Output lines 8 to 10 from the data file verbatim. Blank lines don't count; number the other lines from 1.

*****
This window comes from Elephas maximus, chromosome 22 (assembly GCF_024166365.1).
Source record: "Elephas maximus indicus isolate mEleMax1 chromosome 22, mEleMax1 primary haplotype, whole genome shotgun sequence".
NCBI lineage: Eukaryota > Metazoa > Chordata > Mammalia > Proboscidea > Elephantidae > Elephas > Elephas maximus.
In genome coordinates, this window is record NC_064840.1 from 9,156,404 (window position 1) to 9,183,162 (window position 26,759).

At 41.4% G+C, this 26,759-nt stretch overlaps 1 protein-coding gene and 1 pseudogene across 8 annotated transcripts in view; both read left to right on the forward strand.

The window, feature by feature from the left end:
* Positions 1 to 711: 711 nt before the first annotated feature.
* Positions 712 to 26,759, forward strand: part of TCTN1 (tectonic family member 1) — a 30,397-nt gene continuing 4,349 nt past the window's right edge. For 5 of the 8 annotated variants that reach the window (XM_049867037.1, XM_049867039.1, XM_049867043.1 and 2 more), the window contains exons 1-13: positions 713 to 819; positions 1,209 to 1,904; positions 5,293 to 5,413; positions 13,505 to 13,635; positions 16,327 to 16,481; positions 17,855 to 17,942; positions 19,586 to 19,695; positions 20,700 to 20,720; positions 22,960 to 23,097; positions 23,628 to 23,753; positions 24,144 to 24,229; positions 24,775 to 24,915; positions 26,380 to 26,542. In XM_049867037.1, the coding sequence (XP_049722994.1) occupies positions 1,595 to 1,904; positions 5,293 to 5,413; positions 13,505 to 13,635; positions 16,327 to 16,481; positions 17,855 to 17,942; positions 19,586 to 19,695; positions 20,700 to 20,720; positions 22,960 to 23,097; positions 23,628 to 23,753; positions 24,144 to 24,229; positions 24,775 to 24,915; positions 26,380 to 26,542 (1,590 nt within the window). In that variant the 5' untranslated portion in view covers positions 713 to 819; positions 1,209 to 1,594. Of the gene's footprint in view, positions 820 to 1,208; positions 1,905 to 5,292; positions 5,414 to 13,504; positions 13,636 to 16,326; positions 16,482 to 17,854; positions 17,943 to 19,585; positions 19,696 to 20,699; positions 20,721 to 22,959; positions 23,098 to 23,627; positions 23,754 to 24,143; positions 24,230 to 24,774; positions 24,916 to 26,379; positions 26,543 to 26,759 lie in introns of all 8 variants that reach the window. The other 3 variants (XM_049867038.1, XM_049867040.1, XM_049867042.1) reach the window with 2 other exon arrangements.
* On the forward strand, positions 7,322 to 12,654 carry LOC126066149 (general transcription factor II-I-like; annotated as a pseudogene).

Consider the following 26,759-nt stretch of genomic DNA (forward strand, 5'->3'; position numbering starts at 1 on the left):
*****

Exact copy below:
* Positions 712 to 26,759, forward strand: part of TCTN1 (tectonic family member 1) — a 30,397-nt gene continuing 4,349 nt past the window's right edge. For 5 of the 8 annotated variants that reach the window (XM_049867037.1, XM_049867039.1, XM_049867043.1 and 2 more), the window contains exons 1-13: positions 713 to 819; positions 1,209 to 1,904; positions 5,293 to 5,413; positions 13,505 to 13,635; positions 16,327 to 16,481; positions 17,855 to 17,942; positions 19,586 to 19,695; positions 20,700 to 20,720; positions 22,960 to 23,097; positions 23,628 to 23,753; positions 24,144 to 24,229; positions 24,775 to 24,915; positions 26,380 to 26,542. In XM_049867037.1, the coding sequence (XP_049722994.1) occupies positions 1,595 to 1,904; positions 5,293 to 5,413; positions 13,505 to 13,635; positions 16,327 to 16,481; positions 17,855 to 17,942; positions 19,586 to 19,695; positions 20,700 to 20,720; positions 22,960 to 23,097; positions 23,628 to 23,753; positions 24,144 to 24,229; positions 24,775 to 24,915; positions 26,380 to 26,542 (1,590 nt within the window). In that variant the 5' untranslated portion in view covers positions 713 to 819; positions 1,209 to 1,594. Of the gene's footprint in view, positions 820 to 1,208; positions 1,905 to 5,292; positions 5,414 to 13,504; positions 13,636 to 16,326; positions 16,482 to 17,854; positions 17,943 to 19,585; positions 19,696 to 20,699; positions 20,721 to 22,959; positions 23,098 to 23,627; positions 23,754 to 24,143; positions 24,230 to 24,774; positions 24,916 to 26,379; positions 26,543 to 26,759 lie in introns of all 8 variants that reach the window. The other 3 variants (XM_049867038.1, XM_049867040.1, XM_049867042.1) reach the window with 2 other exon arrangements.
* On the forward strand, positions 7,322 to 12,654 carry LOC126066149 (general transcription factor II-I-like; annotated as a pseudogene).

Consider the following 26,759-nt stretch of genomic DNA (forward strand, 5'->3'; position numbering starts at 1 on the left):